KAI RYSSDAL: We're taking a look this week at the problems of Europe's Jobless Generation. About 14.5 million people under the age of 30 can't find work. And that's causing ripple effects all across the continent, on families, social services and government budgets. And how young people think about their own futures. Our European Correspondent Stephen Beard kicks off our series today in Greece, where more than 55 percent of young people are unemployed.
STEPHEN BEARD: In the center of Athens: An unexpected burst of joy. A group of street musicians strikes up and strikes a chord. Passing shoppers drop their bags, link arms and dance. But the joyful outburst is short-lived. The music ends. The dancing stops . And the shoppers drift away. Drifting across Syntagma Square is the sound of another less upbeat busker. The lugubrious tune far more in keeping with the national mood. This is a country where two-thirds of the young people are unemployed. People like Vassilis Korobialis.
VASSILIS KOROBIALIS: "When you don't have work, you feel like you are completely useless , you feel like you don't have meaning in your life."
BEARD: 28-year-old Vassilis has a degree in industrial design. He's been more or less unemployed for 3 years. His spirits did lift last year when he worked - unpaid - for an online magazine.
KOROBIALIS: "For me that last year it was like I was…successful."
BEARD: Like hundreds of thousands of unemployed Greeks in their late twenties or early 30s, Vassilis lives at home and is still totally dependent on his parents. The same for 28 year old Panos Paklos. Armed with a degree in Information Technology he also can't find a job…or the independence he craves.
PANOS PAKLOS: "When I was 20, 21, I thought I would by now at least have somewhere to live on my own, be able to support myself and maybe support a family. But now, it's quite the opposite."
BEARD: You can't?
PAKLOS: "No I cannot. I'm not quite fond of myself right now."
BEARD: Self loathing and listlessness . For the unemployed, these are an "occupational hazard". No sign of such pessimism at this start-up company in central Athens. This place is crackling with energy. Computer software firm INTALE was set up in the teeth of the crisis with a starting capital of $70. Sales doubled last year. It now employs 13 people. Co-founder Fanis Koutouvelis - also 28 - is not totally sympathetic to the unemployed.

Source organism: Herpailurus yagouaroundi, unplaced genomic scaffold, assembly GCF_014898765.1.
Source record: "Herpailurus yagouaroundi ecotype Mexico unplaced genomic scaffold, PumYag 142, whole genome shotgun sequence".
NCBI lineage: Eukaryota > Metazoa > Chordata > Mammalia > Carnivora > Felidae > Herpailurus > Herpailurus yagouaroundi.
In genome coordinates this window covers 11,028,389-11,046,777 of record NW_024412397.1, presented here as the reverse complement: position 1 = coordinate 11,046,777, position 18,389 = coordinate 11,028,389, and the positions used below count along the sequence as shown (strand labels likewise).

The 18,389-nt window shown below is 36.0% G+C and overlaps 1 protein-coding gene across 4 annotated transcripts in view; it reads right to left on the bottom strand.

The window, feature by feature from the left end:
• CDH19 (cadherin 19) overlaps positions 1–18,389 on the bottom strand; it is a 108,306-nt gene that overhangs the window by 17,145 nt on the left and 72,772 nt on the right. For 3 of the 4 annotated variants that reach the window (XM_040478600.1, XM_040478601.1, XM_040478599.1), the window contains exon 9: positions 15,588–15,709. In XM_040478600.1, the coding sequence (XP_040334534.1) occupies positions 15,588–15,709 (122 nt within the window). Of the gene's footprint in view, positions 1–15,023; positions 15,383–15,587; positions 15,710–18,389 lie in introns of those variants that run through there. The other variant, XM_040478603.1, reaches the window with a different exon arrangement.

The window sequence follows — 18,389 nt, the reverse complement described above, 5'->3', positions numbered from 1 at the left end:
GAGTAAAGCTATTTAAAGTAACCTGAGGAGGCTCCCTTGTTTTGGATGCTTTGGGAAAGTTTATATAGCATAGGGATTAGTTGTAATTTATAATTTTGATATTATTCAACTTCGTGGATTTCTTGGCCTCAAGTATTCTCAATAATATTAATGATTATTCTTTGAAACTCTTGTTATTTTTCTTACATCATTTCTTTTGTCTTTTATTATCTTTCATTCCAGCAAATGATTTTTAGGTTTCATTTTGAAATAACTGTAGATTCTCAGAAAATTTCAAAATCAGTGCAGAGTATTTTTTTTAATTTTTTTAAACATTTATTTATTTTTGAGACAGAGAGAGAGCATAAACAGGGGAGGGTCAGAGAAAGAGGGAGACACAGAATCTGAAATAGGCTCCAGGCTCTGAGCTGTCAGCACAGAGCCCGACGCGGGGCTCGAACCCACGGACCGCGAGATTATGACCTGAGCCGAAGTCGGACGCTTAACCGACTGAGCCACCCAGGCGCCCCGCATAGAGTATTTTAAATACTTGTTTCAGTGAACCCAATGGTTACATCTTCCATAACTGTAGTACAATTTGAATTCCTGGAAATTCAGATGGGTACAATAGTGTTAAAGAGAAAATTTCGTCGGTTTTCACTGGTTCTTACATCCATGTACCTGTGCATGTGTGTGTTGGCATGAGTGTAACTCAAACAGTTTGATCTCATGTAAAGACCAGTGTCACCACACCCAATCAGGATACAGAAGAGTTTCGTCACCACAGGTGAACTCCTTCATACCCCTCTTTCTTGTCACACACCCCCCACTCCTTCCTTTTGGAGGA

FANIS KOUTOUVELIS: "You cannot just stand there crying that you don't have a job that everything is hopeless, you have to make your own job."
BEARD: Fanis claims that too many young Greeks seek the comfort and security of employment - especially in the bloated public sector. He feels Greece will only recover ….with a new breed of enterpreneurs.
KOUTOUVELIS: "I believe it's the only way out . We have to find, educate, those people who will want to create their own job and create jobs for a dozen, fifty or one hundred other people."
BEARD: It is beginning to happen. Figures are hard to come by. But start-ups have apparently more than doubled over the past two years in Greece. And there are would-be entrepreneurs waiting in the wings. At this school in eastern Athens, 17 year old Michael Taliakis and a classmate have written a very promising software package. Michael plans to start an engineering company when he graduates from university. He's undaunted by Greece's record level of youth unemployment.
MICHAEL TALIAKIS: "If you're fearful or you have the attitude: I will never find a job. Maybe you will never find a job . You need to have the attitude of a winner.
BEARD: Do you think you have the attitude of a winner?
TALIAKIS: "I don't know if I have it but I'm trying to have it."
BEARD: But when you're 17, self confidence is easy. You're still unbruised by Greece's grueling job market. Thousands and thousands of highly qualified Greeks in their 20s and 30s don't have entrepreneurial skills . And they face a stark choice: stay home frustrated and dependent or ….. emigrate. In Athens I'm Stephen Beard for Marketplace.